• Calcium – Your body needs calcium to build and maintain your teeth and bones. It’s best to consume calcium in its biologically absorbable forms. To control the flow of calcium and fully utilize it, your body needs fat soluble vitamins.
    • Best sources of calcium include grass fed dairy, green vegetables (especially dark, leafy greens), almonds, whole fish, and soups with meat cooked on the bone.
  • Zinc- helps maintain the structural integrity of the proteins in our bodies and like magnesium it helps regulate gene expression. Zinc also plays a key role in how our bodies process vitamin A.
    • Sources of zinc include oysters, grass-fed beef, turkey, cheese, swiss chard, pumpkin seeds, and almonds
  • Collagen- one of the most crucial structural building blocks of our skin, joints, gums and all of our connective tissues.
    • Dietary collagen is found in its natural state mainly in animal connective tissue. Broths and soups with meat cooked on the bone are important to our health.
    • For added benefit, supplement with grass-fed collagen by adding to smoothies, soups, and your morning coffee
  • Fat – To get fat soluble vitamins and many other crucial nutrients where they need to go and for our cells to absorb them, we need to eat certain fats. Your body needs the full range of dietary fats to fully absorb the fat- soluble vitamins and other fat -soluble nutrients. Fat sources include:
  •  Saturated- meats, tallow, lard, butter, cheese
  • Monounsaturated- olive oil, almonds, avocados
  • Polyunsaturated- fish, walnuts, flaxseed
  • Cholesterol- liver, fish, eggs, butter
  • Check out this article for more nourishing foods for the mouth

A Diverse and Balanced Microbiome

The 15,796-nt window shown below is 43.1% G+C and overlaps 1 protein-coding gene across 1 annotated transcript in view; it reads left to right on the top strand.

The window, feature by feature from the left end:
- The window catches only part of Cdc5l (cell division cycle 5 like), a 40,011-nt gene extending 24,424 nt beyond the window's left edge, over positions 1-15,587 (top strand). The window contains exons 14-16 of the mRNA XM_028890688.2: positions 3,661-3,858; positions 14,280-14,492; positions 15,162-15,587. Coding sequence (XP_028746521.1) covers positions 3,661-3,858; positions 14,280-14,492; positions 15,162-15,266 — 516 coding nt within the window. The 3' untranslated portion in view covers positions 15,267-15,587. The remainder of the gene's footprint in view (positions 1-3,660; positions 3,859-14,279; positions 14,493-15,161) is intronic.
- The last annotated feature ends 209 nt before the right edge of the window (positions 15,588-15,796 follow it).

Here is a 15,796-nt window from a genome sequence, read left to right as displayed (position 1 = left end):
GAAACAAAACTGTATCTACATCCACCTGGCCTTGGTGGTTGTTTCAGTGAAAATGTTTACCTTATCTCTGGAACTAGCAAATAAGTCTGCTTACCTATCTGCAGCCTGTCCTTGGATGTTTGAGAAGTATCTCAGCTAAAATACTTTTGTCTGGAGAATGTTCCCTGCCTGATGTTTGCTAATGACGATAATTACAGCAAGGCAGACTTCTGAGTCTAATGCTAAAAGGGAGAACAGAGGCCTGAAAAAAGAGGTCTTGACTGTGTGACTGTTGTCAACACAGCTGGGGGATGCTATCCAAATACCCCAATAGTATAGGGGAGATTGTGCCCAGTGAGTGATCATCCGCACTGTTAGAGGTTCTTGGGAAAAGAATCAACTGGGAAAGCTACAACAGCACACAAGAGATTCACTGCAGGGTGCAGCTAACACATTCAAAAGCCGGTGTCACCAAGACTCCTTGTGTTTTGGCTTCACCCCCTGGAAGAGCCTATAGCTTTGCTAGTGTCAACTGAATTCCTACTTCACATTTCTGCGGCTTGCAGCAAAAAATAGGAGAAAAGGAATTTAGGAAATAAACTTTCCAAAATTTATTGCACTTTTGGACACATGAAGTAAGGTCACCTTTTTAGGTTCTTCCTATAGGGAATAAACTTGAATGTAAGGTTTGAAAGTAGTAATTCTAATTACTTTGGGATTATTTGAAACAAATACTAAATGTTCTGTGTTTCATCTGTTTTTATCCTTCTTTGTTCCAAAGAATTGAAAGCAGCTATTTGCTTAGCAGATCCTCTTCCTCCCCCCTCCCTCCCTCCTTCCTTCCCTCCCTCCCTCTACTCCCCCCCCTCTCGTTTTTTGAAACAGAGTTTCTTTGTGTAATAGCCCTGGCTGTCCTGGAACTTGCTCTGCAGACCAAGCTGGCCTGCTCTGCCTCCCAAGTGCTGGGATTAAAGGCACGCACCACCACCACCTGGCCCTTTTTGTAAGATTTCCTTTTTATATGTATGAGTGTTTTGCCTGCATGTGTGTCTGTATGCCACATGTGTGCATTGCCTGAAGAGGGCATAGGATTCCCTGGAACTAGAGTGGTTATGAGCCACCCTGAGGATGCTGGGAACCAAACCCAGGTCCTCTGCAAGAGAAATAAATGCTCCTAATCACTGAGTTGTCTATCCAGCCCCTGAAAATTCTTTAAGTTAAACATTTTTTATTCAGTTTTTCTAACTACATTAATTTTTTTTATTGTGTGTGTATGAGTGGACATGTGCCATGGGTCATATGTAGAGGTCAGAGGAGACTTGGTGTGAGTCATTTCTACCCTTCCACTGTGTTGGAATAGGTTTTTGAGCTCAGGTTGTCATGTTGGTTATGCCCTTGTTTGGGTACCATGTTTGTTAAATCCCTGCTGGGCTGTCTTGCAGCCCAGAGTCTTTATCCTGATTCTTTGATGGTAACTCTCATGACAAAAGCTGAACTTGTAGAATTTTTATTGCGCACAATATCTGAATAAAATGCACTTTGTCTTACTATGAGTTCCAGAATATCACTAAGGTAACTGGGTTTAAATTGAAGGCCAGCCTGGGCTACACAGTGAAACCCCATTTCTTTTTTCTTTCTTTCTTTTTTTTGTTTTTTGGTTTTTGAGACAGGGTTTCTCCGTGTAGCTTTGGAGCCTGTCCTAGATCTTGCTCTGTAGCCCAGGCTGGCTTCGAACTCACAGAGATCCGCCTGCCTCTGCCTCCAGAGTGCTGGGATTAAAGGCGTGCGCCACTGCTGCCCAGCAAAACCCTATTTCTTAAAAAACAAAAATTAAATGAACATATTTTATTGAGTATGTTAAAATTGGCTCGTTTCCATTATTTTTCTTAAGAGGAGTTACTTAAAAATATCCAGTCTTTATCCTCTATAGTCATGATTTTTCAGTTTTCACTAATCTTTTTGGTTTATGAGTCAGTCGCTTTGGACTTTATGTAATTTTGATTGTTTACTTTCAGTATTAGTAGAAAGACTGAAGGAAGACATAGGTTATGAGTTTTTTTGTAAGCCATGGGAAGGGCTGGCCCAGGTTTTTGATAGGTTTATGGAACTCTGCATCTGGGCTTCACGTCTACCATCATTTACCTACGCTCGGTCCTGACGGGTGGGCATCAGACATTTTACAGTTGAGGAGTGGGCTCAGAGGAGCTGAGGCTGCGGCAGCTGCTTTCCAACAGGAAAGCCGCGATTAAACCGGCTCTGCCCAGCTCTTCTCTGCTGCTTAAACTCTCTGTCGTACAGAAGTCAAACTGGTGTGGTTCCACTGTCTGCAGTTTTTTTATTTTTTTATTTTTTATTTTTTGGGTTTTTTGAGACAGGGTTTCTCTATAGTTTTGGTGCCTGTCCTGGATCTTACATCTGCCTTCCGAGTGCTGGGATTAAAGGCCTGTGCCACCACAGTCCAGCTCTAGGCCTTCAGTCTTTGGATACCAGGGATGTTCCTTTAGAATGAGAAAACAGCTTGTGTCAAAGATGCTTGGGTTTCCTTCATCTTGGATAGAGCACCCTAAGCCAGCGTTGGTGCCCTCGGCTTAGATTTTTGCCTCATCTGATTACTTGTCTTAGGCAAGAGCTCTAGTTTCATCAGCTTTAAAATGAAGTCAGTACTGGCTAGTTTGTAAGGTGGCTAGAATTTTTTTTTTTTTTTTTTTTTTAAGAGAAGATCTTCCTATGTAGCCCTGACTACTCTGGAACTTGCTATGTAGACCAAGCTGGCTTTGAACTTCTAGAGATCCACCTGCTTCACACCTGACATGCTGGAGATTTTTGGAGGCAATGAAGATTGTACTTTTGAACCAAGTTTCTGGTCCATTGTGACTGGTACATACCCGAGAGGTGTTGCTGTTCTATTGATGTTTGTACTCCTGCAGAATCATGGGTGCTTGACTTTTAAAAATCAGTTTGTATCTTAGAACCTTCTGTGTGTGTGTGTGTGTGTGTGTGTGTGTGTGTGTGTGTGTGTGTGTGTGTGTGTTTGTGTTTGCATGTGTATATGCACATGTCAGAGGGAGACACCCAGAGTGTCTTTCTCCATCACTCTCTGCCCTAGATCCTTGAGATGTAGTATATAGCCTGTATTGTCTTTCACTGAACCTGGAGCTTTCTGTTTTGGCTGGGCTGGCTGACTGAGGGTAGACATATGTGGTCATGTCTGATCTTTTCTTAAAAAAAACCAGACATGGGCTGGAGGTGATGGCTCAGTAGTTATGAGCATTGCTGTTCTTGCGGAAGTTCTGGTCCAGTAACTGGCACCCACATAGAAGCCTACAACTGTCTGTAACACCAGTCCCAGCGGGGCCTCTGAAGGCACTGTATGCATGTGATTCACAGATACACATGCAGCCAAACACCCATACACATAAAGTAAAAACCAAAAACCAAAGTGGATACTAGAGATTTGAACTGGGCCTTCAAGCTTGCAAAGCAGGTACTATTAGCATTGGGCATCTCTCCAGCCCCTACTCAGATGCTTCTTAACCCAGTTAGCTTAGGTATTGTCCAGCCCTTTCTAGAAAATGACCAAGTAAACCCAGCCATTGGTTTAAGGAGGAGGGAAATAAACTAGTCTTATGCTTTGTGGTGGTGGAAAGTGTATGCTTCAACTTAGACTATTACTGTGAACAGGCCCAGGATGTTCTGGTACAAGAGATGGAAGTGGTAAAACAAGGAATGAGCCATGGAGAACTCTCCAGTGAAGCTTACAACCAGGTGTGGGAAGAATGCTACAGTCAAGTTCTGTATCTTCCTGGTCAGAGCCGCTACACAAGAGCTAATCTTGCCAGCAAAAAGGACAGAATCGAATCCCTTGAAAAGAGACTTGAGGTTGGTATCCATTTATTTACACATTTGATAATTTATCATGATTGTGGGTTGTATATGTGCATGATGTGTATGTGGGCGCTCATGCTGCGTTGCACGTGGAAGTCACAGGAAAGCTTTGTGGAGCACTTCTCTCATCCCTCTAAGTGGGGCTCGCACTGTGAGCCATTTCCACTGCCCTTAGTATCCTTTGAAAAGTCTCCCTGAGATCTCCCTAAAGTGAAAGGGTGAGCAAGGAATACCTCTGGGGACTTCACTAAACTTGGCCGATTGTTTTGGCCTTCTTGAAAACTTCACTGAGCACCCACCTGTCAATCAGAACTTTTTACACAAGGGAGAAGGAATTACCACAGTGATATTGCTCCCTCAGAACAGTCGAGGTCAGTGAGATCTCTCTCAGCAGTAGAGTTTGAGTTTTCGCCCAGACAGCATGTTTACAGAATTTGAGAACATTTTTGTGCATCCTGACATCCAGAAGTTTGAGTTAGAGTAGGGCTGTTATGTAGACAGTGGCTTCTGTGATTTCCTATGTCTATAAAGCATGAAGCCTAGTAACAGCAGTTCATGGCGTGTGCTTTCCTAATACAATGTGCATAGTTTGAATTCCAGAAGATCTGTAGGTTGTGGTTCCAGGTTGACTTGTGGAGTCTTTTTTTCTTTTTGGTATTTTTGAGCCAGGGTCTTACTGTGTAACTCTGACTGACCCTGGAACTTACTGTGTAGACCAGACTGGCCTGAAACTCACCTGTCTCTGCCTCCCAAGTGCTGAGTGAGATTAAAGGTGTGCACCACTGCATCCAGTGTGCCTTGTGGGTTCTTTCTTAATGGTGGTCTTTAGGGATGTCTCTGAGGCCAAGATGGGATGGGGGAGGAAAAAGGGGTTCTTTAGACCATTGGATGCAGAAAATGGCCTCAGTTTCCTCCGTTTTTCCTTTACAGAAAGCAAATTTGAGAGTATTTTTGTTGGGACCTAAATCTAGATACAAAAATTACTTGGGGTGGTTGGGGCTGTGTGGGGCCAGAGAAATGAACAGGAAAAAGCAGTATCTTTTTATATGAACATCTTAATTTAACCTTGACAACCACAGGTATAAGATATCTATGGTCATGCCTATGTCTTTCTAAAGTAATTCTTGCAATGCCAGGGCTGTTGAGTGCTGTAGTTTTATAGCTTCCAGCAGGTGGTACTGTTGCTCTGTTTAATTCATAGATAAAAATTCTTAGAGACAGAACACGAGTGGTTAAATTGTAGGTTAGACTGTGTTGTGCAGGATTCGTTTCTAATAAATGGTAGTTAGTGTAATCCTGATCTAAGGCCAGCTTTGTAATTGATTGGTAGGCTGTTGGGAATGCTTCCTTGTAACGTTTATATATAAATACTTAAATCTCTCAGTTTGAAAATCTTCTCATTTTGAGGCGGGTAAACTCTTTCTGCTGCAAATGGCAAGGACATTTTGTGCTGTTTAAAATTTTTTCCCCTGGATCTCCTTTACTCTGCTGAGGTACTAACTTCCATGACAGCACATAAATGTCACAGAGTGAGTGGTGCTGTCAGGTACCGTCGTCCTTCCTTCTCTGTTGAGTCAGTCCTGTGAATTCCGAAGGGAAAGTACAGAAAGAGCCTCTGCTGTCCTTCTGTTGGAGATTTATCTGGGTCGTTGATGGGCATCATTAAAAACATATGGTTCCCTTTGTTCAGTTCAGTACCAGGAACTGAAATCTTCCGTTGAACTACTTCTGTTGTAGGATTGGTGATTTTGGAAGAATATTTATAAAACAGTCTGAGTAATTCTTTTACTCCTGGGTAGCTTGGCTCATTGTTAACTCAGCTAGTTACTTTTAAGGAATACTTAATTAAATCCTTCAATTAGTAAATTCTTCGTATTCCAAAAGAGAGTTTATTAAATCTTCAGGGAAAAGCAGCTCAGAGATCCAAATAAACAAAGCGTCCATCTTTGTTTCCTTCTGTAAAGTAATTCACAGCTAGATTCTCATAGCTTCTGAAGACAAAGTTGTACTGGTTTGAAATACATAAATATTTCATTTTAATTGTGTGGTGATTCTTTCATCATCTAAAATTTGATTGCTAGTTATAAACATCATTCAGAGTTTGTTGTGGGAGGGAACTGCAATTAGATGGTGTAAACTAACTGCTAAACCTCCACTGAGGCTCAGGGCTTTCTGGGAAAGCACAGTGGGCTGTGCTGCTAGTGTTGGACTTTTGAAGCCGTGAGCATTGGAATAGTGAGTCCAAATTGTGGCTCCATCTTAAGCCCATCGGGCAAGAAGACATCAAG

Your overall health depends on the health of the bacterial microbiome(ecosystem) in your mouth and gut. It needs a balance of the “good” slow metabolizing bacteria and the “bad” fast metabolizing bacteria. These thriving organisms depend on the food you put into your mouth. Bad bacteria thrive on refined sugar, flours and oils; shifting the balance of oral and intestinal flora and feeding those bad bacteria that are present in dental diseases such as gingivitis, periodontitis and caries(cavities). It is helpful to consume a balance of foods that contains probiotics and prebiotics that will feed the good bacteria of our oral and intestinal microbiome.

  • Best sources of probiotics are fermented foods like kimchi, sauerkraut, natto, kombucha, kefir and yogurt.
  • Prebiotics feed the bacteria in our gut. They are mainly found in fiber such as carrots, broccoli, sweet potatoes, artichoke, cassava, apples, bananas, asparagus, jicama, chicory root, and dandelion greens.
  • Supplementing with a quality spore-based probiotic that will successfully survive the digestive process will aid in balancing the microbiome.

Eat Food with Healthy Epigenetic Messages

  • The food you eat contains not just nutrients that you absorb, but the collective epigenetic messages that eventually shape your gut bacteria, immune system, metabolism, and hormones as well. It’s important to remember that every meal is an opportunity to make sure your microbiome and your genes are getting the right epigenetic messages from your food.
  • You can directly control the epigenetic messages that your food sends to your genes by buying fresh, organically grown produce, choosing pasture raised animals, wild caught seafood, and raw grass-fed butter and cheese. 
  • It is important to avoid the unhealthy messages that refined sugars, flours, oils and GMO grains send to our cells.

The mouth reflects our overall health. Oral inflammation, dysfunction and disease is a sign of imbalance in our bodies. How we choose to fuel our bodies will have lasting effects on our dental health but also on every cell in our bodies. It’s important to include nutrients that nourish, send healthy messages, and support our oral and intestinal microbiome. In my next post, I will go in more detail how the  foods we eat influence the development of our facial structure, dental arch and airway quality.


Price, W.A. (2018) 8thed. Nutrition and Physical Degeneration. Price-Pottenger. Lemon Grove, CA.

Lin, S. (2018) The Dental Diet. Hay House. Carlsbad, CA.